2. The failure of SRC’s board
The Court held that, on the evidence, the board’s reliance on Nik Faisal as a bridge between the board and the accused when queries were raised and that they were met with Nik Faisal’s response that the matter had been discussed and agreed to by the government (kerajaan) — again, it is understood by the board that “kerajaan” meant the accused.
3. The money trail
The court noted that the RM42 million was channelled into the accused’s personal bank accounts through two corporate entities, Gandingan Mentari Sdn Bhd (GMSB) and Ihsan Perdana Sdn Bhd (IPSB). This was effected to avoid detection.
The defence attempted to demonstrate that the monies were channelled to IPSB for CSR purposes.
The defence’s argument was that the accused had no personal knowledge of the operation of the two personal bank accounts and had entrusted the same to his principal private secretary, the late Datuk Azlin Alias, and also Nik Faizal. The judge also assessed in detail the flow of funds through Affin Bank and Maybank, and the redepositing of the same back to the AmBank accounts and sums of RM449,586.95 be credited to the accused’s personal Visa Platinum credit card and RM2,833,147.21 to the accused’s Mastercard Platinum card. Banking records also showed that overdrawn accounts of the accused were credited from fund flows deriving from the RM42 million from SRC.
The prosecution also tendered 15 cheques amounting to RM10,776,514.00 issued from the accused’s accounts and signed by himself. The cheques’ beneficiaries included bloggers, orphanages, news analysts of Chinese media, including promotion of Facebook persona “Ah Jib Gor”, renovation works at his personal residence in Kuala Lumpur and Pekan, Pahang, and funding of United Progressive Kinabalu Organisation (Upko) and Umno. There was also a cheque of RM3.5 million issued to a law firm, Hafarizam, Wan & Aishah Mubarak; the judge noted that the recipient had not been called to testify as to its purpose.
The learned judge rejected the defence’s submission that “funds for CSR and political donations are legitimate” as “patently misconceived” and although “some could be generously construed as charitable and intended to assist the social and economic wellbeing of the less fortunate of the society, they at the same time promoted the personal interest and political standing of the accused … evidence reveals that the same was in fact utilised for the personal benefit of the accused”.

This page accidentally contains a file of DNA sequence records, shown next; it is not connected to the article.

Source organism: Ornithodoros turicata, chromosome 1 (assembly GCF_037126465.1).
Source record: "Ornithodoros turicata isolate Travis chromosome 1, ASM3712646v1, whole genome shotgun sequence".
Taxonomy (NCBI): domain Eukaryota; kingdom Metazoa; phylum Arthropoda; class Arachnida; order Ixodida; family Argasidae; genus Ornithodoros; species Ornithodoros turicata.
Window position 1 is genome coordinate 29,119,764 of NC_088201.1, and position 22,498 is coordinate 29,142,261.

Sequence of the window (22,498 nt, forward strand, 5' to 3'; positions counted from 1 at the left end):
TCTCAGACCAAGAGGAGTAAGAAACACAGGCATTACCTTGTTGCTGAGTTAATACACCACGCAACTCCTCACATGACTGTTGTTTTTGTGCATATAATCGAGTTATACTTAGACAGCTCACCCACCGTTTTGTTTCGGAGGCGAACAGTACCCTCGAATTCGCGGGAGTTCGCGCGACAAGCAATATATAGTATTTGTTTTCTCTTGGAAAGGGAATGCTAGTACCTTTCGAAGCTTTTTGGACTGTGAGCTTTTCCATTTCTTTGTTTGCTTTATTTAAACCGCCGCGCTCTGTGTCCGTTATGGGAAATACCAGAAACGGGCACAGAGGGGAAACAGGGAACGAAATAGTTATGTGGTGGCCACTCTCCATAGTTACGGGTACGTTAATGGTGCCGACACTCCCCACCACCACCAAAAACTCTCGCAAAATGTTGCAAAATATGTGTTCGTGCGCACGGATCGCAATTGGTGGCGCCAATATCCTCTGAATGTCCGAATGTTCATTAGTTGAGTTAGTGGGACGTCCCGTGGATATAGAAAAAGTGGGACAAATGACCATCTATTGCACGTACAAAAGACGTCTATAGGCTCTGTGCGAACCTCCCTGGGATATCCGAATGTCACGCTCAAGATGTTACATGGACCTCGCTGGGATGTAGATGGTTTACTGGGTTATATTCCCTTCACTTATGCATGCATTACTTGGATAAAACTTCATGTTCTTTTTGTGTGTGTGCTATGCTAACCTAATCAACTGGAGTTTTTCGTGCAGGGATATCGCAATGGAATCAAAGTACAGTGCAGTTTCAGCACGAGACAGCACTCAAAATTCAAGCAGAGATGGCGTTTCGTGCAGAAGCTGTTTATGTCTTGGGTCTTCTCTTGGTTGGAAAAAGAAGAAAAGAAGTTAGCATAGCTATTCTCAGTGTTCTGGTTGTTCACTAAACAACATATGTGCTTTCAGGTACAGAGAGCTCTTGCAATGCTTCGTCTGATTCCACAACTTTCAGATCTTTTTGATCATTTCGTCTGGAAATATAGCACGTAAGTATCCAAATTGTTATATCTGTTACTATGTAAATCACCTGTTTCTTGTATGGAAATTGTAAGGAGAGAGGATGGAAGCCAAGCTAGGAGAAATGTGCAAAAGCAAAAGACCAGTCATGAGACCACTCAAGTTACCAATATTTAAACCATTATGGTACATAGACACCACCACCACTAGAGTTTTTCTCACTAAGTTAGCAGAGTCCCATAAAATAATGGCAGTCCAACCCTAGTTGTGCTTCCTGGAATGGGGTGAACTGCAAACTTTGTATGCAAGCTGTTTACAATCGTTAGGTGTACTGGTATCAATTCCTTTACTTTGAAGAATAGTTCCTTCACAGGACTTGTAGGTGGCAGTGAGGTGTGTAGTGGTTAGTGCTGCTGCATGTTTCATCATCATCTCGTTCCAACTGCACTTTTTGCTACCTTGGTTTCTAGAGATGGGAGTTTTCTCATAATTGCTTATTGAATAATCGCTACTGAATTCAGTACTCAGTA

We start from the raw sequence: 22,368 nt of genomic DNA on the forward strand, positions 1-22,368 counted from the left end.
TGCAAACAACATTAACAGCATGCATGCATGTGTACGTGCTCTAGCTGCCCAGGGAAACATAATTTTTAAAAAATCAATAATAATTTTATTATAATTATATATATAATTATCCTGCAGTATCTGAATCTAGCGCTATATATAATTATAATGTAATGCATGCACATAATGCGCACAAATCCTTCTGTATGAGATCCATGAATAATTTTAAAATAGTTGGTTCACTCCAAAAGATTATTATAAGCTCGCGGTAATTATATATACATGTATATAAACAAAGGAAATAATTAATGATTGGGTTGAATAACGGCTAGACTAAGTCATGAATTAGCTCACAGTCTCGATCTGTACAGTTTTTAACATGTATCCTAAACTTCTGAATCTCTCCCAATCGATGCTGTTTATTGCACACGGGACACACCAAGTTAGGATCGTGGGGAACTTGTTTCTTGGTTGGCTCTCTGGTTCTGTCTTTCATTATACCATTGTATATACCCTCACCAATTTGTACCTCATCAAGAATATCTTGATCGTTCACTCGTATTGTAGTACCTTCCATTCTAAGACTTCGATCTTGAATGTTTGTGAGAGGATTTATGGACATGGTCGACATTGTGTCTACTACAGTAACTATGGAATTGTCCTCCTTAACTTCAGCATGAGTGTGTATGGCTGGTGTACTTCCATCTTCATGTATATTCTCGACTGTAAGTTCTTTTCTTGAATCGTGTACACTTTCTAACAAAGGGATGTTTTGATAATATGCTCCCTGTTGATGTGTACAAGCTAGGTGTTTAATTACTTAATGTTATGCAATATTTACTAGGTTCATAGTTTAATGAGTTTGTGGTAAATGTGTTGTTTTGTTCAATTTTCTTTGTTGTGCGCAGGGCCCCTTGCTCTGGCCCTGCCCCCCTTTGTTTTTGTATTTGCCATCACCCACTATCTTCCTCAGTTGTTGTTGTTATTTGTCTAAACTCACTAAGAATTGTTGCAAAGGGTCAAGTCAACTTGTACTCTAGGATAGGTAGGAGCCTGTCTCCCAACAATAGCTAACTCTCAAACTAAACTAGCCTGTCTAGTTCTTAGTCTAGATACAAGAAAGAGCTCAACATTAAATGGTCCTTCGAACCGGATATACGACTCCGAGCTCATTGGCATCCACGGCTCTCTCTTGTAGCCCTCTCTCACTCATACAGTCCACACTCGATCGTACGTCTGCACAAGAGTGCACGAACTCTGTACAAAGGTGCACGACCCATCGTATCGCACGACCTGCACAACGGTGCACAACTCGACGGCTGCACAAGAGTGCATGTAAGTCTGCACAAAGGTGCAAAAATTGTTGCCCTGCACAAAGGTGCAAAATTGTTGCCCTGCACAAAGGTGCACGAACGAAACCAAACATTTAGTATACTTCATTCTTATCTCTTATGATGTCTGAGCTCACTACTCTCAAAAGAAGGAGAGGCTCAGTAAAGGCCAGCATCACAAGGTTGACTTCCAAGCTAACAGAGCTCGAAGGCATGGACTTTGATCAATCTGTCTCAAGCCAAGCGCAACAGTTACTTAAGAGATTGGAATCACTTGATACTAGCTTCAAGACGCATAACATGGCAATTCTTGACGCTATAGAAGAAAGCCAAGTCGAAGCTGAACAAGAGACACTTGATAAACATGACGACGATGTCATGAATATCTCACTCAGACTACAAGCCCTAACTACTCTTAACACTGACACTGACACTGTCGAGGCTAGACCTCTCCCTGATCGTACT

4. The accused’s knowledge of how his AmBank accounts were being operated
One of the key arguments of the defence was that the accused had no knowledge of how his accounts were being operated. The court evaluated the BlackBerry Messenger text messages between Jho Low and Joanna Yu, a bank officer of AmBank, and concluded that Jho Low had knowledge of how the accounts were being operated to the extent of issuance of cheques by the accused. The BlackBerry Messenger messages from Joanna were to the judge, “contemporaneous evidence that the accountholder, namely the accused, had tasked Jho Low … in the management of the accounts to ensure that the accused had sufficient funds to pay for his credit card purchases and expenses and to pay for the cheques already issued by him or intended to be issued by him”.
The court made the finding that there was strong and irresistible inference that the accused had had actual knowledge of the status and of countless transactions relevant to the seven charges, which occurred in late 2014 and early 2015.
The AMLA charges
There were three AMLA charges relating to three CBT charges of RM27 million, RM5 million and RM10 million respectively, which aggregates to RM42 million. This overview will not deal with the intricacies of AMLA offences and defences. Suffice to point out that the court held that AMLA charges under Section 4(1) (b) must be predicated on commission of unlawful activity that has been held to have been committed.
Justice Nazlan observed “that it beggars belief and stretches one’s credibility for the accused not to have known … that the deposit of a massive total sum of RM42 million into two of his personal accounts is proceeds of an unlawful activity, especially when he immediately utilised the entire sum”. The court also held that Section 4(2)(b) encapsulates what the law terms as wilful blindness. The Court found that the accused had knowledge and also failed without reasonable excuse to ascertain that the RM42 million was not proceeds from unlawful activity.
The defence’s case was then examined scrupulously through 2,926 paragraphs of careful evaluation.
The Arab donation story
One major defence was that the monies found in the accused’s personal accounts were gifts from King Abdullah, the Saudi monarch.
The court had to assess differing accounts of the meeting in January 2010 between the accused and the king and whether there was a promise made in a private meeting on Jan 11, 2010, by the king to transfer a monetary sum to the accused’s personal account.